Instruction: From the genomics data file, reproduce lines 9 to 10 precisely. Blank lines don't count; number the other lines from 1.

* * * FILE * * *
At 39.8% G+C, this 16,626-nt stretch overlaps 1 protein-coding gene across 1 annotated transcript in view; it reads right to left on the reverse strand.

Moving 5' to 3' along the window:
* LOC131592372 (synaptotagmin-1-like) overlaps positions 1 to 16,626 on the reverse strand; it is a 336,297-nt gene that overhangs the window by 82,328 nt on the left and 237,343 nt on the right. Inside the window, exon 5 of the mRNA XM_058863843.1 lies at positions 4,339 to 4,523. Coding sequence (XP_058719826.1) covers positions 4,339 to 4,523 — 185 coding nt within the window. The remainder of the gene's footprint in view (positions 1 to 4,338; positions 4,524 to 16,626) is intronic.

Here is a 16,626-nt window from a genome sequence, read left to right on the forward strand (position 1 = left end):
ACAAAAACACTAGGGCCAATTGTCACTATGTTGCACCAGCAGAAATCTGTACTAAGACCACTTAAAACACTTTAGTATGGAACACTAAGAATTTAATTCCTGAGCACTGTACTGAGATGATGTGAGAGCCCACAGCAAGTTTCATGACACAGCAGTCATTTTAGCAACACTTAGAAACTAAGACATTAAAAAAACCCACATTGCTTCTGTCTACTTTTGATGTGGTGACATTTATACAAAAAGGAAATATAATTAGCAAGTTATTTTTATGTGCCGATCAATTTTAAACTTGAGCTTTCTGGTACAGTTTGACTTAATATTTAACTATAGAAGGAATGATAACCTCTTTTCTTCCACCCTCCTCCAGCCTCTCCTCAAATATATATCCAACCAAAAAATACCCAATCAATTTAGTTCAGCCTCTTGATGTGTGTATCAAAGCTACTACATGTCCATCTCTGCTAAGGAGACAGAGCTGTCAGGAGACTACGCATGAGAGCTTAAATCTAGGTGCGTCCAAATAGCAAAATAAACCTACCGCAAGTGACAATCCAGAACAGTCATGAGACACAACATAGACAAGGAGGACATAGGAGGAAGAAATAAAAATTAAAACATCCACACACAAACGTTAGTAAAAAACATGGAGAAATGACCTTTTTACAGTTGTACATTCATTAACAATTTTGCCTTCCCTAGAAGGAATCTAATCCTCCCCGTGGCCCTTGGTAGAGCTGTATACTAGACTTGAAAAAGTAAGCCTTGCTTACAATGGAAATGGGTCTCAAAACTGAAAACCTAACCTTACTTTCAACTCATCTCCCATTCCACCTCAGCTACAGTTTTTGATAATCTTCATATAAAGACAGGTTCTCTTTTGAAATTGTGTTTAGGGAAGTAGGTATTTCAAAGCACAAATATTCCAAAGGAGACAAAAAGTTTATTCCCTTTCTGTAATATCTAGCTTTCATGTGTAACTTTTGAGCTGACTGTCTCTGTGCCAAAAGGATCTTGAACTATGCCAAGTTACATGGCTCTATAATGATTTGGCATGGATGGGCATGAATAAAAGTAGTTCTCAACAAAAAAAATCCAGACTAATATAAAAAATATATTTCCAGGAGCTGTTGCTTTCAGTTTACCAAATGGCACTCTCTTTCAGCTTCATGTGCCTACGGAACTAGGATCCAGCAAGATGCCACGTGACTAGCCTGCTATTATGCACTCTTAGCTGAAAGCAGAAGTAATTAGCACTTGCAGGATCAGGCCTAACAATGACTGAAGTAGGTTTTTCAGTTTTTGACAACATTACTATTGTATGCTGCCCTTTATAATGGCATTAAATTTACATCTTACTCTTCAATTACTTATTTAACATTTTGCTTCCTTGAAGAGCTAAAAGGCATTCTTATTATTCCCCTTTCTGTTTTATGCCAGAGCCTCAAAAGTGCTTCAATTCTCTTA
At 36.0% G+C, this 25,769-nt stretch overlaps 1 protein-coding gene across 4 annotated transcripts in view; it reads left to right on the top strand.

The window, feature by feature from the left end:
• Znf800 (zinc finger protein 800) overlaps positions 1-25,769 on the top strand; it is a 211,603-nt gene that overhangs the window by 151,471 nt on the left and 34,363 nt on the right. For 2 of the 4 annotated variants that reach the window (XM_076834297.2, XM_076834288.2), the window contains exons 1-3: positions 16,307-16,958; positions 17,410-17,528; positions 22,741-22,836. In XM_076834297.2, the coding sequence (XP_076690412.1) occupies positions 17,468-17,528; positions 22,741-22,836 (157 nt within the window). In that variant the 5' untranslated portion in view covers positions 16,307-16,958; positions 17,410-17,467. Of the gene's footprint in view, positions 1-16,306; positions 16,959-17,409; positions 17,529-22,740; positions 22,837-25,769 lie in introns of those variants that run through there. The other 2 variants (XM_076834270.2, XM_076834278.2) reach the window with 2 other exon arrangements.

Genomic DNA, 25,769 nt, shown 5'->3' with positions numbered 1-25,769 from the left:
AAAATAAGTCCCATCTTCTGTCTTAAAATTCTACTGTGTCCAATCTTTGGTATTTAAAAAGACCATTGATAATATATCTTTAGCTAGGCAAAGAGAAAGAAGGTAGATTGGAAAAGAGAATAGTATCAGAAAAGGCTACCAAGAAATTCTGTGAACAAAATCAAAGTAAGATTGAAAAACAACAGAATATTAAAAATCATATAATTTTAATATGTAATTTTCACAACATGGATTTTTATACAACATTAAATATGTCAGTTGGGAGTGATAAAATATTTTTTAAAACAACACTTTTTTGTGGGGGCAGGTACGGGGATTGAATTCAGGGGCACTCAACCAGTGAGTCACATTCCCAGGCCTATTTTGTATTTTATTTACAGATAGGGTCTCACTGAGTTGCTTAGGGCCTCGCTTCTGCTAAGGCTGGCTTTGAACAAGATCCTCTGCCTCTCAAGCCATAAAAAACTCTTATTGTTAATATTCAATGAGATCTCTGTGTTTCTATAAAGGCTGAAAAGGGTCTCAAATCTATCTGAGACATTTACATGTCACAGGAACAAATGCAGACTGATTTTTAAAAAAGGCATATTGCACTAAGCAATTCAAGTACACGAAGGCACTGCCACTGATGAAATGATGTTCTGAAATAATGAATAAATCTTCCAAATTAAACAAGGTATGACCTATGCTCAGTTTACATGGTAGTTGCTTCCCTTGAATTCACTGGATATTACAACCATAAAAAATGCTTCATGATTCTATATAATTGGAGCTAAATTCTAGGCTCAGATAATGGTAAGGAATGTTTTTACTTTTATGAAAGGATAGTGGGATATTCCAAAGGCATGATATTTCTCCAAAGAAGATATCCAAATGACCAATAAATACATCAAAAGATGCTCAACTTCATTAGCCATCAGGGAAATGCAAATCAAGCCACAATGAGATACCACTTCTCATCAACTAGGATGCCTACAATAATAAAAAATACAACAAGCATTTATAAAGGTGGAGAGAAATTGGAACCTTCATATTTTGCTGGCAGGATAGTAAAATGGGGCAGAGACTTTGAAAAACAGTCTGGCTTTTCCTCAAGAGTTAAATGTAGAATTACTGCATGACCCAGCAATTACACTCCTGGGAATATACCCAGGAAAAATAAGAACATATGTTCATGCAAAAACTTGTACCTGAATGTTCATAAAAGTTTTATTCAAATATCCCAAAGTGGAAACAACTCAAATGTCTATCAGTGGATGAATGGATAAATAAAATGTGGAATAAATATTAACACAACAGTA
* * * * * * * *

Genomic DNA, 25,769 nt, shown 5'->3' with positions numbered 1-25,769 from the left:
AAAATAAGTCCCATCTTCTGTCTTAAAATTCTACTGTGTCCAATCTTTGGTATTTAAAAAGACCATTGATAATATATCTTTAGCTAGGCAAAGAGAAAGAAGGTAGATTGGAAAAGAGAATAGTATCAGAAAAGGCTACCAAGAAATTCTGTGAACAAAATCAAAGTAAGATTGAAAAACAACAGAATATTAAAAATCATATAATTTTAATATGTAATTTTCACAACATGGATTTTTATACAACATTAAATATGTCAGTTGGGAGTGATAAAATATTTTTTAAAACAACACTTTTTTGTGGGGGCAGGTACGGGGATTGAATTCAGGGGCACTCAACCAGTGAGTCACATTCCCAGGCCTATTTTGTATTTTATTTACAGATAGGGTCTCACTGAGTTGCTTAGGGCCTCGCTTCTGCTAAGGCTGGCTTTGAACAAGATCCTCTGCCTCTCAAGCCATAAAAAACTCTTATTGTTAATATTCAATGAGATCTCTGTGTTTCTATAAAGGCTGAAAAGGGTCTCAAATCTATCTGAGACATTTACATGTCACAGGAACAAATGCAGACTGATTTTTAAAAAAGGCATATTGCACTAAGCAATTCAAGTACACGAAGGCACTGCCACTGATGAAATGATGTTCTGAAATAATGAATAAATCTTCCAAATTAAACAAGGTATGACCTATGCTCAGTTTACATGGTAGTTGCTTCCCTTGAATTCACTGGATATTACAACCATAAAAAATGCTTCATGATTCTATATAATTGGAGCTAAATTCTAGGCTCAGATAATGGTAAGGAATGTTTTTACTTTTATGAAAGGATAGTGGGATATTCCAAAGGCATGATATTTCTCCAAAGAAGATATCCAAATGACCAATAAATACATCAAAAGATGCTCAACTTCATTAGCCATCAGGGAAATGCAAATCAAGCCACAATGAGATACCACTTCTCATCAACTAGGATGCCTACAATAATAAAAAATACAACAAGCATTTATAAAGGTGGAGAGAAATTGGAACCTTCATATTTTGCTGGCAGGATAGTAAAATGGGGCAGAGACTTTGAAAAACAGTCTGGCTTTTCCTCAAGAGTTAAATGTAGAATTACTGCATGACCCAGCAATTACACTCCTGGGAATATACCCAGGAAAAATAAGAACATATGTTCATGCAAAAACTTGTACCTGAATGTTCATAAAAGTTTTATTCAAATATCCCAAAGTGGAAACAACTCAAATGTCTATCAGTGGATGAATGGATAAATAAAATGTGGAATAAATATTAACACAACAGTA